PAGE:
Left Foot Tophi Study with Photographs

These photographs of the left foot show tophi before and after treatment, as part of my Feet Tophi series.

This is a particularly bad case report of a 75-year-old Caucasian man. As well as this large ulcerated tophi lump on his left foot, the patient had right foot tophi and left thumb tophi. It is not clear from the case study why he left his gout untreated so long. The report speaks of the patient intentionally stopping allopurinol treatment 4 months earlier. However, tophi of this magnitude take far longer than 4 months to develop. It suggests that allopurinol treatment was below acceptable dosage. This is a common problem. Because it causes non-compliance as patients lose confidence in the medication.

Though my gout never got this bad, I had to argue the facts with doctors before getting sufficient allopurinol to achieve safe uric acid levels. Be warned! Because you might have to take control of your treatment. Then insist on appropriate uric acid lowering treatment to bring uric acid down to 5mg/dL or below.

Left Foot Tophi Study

In this gout study[1], the patient attended Emergency Department after a tophus on his left foot became painful for 5 days, then eventually burst. As well as the other tophi mentioned earlier, the patient had completely lost mobility of the first joint of his left foot.

X-rays revealed total destruction of the first joint, and amputation of the whole left foot was considered. Fortunately, surgeons attempted removal of damaged tissue, and thorough clean of the affected area first. After 6 weeks, all ulcers healed completely, and the patient remained symptom-free six months later, except that mobility in the big toe never recovered.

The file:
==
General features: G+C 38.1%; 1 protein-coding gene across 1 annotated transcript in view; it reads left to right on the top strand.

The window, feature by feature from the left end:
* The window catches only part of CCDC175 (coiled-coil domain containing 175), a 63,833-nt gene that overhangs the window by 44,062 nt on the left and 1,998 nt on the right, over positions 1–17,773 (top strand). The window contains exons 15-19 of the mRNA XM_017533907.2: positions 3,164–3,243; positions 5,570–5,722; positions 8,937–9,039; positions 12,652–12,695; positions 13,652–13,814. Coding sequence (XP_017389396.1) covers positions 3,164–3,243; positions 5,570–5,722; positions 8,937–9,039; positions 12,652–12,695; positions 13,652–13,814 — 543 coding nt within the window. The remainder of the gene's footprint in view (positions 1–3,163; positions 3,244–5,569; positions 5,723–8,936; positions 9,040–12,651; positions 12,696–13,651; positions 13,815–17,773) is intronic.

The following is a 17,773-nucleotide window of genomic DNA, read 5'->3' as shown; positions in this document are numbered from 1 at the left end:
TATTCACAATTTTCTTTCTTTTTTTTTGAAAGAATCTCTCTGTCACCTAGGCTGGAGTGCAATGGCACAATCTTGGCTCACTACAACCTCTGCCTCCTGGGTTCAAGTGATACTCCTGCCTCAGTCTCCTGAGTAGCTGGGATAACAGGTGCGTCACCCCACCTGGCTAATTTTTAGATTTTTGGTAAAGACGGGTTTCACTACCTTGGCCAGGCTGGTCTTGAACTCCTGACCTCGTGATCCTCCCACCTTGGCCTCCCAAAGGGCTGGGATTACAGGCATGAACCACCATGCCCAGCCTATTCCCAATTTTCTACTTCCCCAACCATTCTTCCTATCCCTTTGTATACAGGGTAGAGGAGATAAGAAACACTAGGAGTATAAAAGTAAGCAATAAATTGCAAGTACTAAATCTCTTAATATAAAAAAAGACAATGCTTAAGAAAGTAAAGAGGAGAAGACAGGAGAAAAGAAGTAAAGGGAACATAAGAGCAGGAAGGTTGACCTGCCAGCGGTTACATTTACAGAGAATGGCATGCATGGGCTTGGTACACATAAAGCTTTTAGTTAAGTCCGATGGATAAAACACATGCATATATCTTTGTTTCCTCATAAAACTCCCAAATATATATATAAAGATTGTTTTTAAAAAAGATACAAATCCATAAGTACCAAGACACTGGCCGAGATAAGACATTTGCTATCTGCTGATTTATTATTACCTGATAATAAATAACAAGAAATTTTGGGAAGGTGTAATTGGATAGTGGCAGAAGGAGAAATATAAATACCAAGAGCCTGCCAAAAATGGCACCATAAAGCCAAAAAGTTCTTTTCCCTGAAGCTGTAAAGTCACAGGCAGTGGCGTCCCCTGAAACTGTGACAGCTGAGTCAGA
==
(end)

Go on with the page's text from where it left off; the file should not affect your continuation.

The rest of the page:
Click for Left Foot Tophi Images details

In the discussion of the case, the authors note:

Tophi are typically found on the helix of the ears, on fingers, toes, wrists, and knees, on the olecranon bursae [elbow], on the Achilles tendons and also rarely on the sclerae, subconjunctivally, and on the cardiac valves [eyes and heart]. They can cause pain and dysfunction and are rarely associated with ulcerations, bone fractures, tendon and ligament rupture, carpal tunnel and other nerve compression syndromes.

Next, you can see other parts of the body that are affected by gouty tophi in the tophi guidelines.

Leave Left Foot Tophi to browse the Tophi guidelines.


Left Foot Tophi References

  1. Multiarticular chronic tophaceous gout with severe and multiple ulcerations: a case report. Falidas E, Rallis E, Bournia VK, Mathioulakis S, Pavlakis E, Villias C.
    J Med Case Rep. 2011 Aug 19;5:397. doi: 10.1186/1752-1947-5-397.

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Medical Disclaimer: The pupose of GoutPal is to provide jargon-free explanations of medical gout-related terms and procedures. Because gout sufferers need to know what questions to ask their doctor. Also, you need to understand what your doctor tells you. So this website explains gout science. But it is definitely NOT a substitute for medical advice.

Information on this website is provided by a fellow gout sufferer (Keith Taylor) with an accountant's precision for accurate data. But no medical qualifications. So you must seek professional medical advice about gout and any other health matters.

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